South Pacific Islands
Fiji | French Polynesia | Cook Islands
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Fiji local time
Fiji Travel Information
To enter Fiji, you will need a passport valid for at least three months after your scheduled departure date from Fiji. You will also need proof that you have enough money to travel and that you have an onward or return ticket. You do not need a visa if you are a tourist staying less than four months.
Fiji is a very hospitable land of blue-green lagoons, lush rainforests, pine forests, mountains and 1,666 kilometers (1000 miles) of white sand beaches spread over 300 islands scattered across 709,660 square kilometers (200,000 square miles) of ocean. Fiji’s population is approximately 837,000 made up of indigenous Fijians, Indians, Chinese, Europeans and South Pacific Islanders. English is the official language with Fijian and Hindustani also spoken.
We have two seasons: warm and even warmer. It’s a sunny, tropical climate that will wash the winter chills from your bones. That doesn’t mean it never rains here, but you can expect May to November, our cooler months, to range from 19° to 29°c. And from December and April, the temperatures register from 22° to 33°c.
Fiji’s country code is +679. Many hotels and resorts have direct dialing facilities (IDD), and card phones are available in many shops and stores. Look for the Telecom call card signage on display. Fiji is well serviced by local mobile networks including Vodafone Fiji Limited, Digicel and Inkk Mobile. You can also arrange roaming status before traveling here as well as on arrival.
Access to the internet and email is available in most parts of Fiji. In addition to sites at all major hotels, internet cafes are abundant in major cities and towns.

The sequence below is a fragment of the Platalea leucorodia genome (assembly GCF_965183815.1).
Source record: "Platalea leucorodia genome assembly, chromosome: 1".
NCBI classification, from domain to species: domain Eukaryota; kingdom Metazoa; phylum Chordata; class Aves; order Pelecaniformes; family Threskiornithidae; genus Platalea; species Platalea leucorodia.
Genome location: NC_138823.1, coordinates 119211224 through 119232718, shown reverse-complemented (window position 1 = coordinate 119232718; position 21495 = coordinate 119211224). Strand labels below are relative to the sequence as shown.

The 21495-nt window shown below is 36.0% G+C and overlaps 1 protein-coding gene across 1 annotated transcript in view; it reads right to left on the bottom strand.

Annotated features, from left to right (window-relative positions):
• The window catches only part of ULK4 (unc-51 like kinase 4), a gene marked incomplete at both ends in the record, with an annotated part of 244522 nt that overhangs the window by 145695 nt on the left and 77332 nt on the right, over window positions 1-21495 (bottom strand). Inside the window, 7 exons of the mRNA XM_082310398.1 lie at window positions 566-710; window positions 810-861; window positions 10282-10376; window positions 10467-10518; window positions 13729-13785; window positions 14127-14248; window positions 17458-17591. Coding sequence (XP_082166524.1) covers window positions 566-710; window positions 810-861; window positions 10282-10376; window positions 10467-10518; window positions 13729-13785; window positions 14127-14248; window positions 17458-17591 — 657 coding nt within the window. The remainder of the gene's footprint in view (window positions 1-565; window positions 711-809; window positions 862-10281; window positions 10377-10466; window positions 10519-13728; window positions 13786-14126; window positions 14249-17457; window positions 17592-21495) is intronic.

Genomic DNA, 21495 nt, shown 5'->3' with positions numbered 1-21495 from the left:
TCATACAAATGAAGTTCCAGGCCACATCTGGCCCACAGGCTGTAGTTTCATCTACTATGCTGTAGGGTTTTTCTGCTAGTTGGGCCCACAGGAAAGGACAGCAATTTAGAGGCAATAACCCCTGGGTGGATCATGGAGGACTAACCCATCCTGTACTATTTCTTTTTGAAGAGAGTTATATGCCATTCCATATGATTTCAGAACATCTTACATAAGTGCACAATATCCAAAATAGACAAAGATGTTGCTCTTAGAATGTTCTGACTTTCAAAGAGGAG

The Fijian dollar is the basic unit of currency, available in denominations of $5, $10, $20, $50 and $100. Coins are 5c, 10c, 20c, 50c, $1 and $2. Normal banking hours are 9:30am to 4:00pm, Monday – Friday and 9:00am to 1:00pm on Saturdays at selected areas. There is a 24 hour currency exchange service at the arrivals concourse at Nadi Airport. ATMs are located around the country and at larger resorts and hotels.
You’ll find many sophisticated retail outlets here, suitable for traditional tourist shopping. And if you venture a little further, you’ll discover fruit and vegetable markets, overflowing with produce, curio and handicraft vendors, Indian merchandise and specialty gift stores. It’s here that you might find yourself in a bargaining session over price. It’s all part of the experience, so go ahead and enter into the spirit of it.
We don’t encourage tipping, but you may, if you wish, offer extra payment for an outstanding service.
The electric current is 240 volts AC 50Hz. Fiji has three-pin power outlets, which are identical to Australia and New Zealand. Leading hotels and resorts offer universal outlets for 240v or 11v shavers, hair dryers and other electrical appliances. Travelers from US are suggested to bring an electrical adapter.
Population and Language
Fiji’s population is approximately 837,000 made up of indigenous Fijians, Indians, Chinese, Europeans and South Pacific Islanders. English is the official language with Fijian and Hindustani also spoken.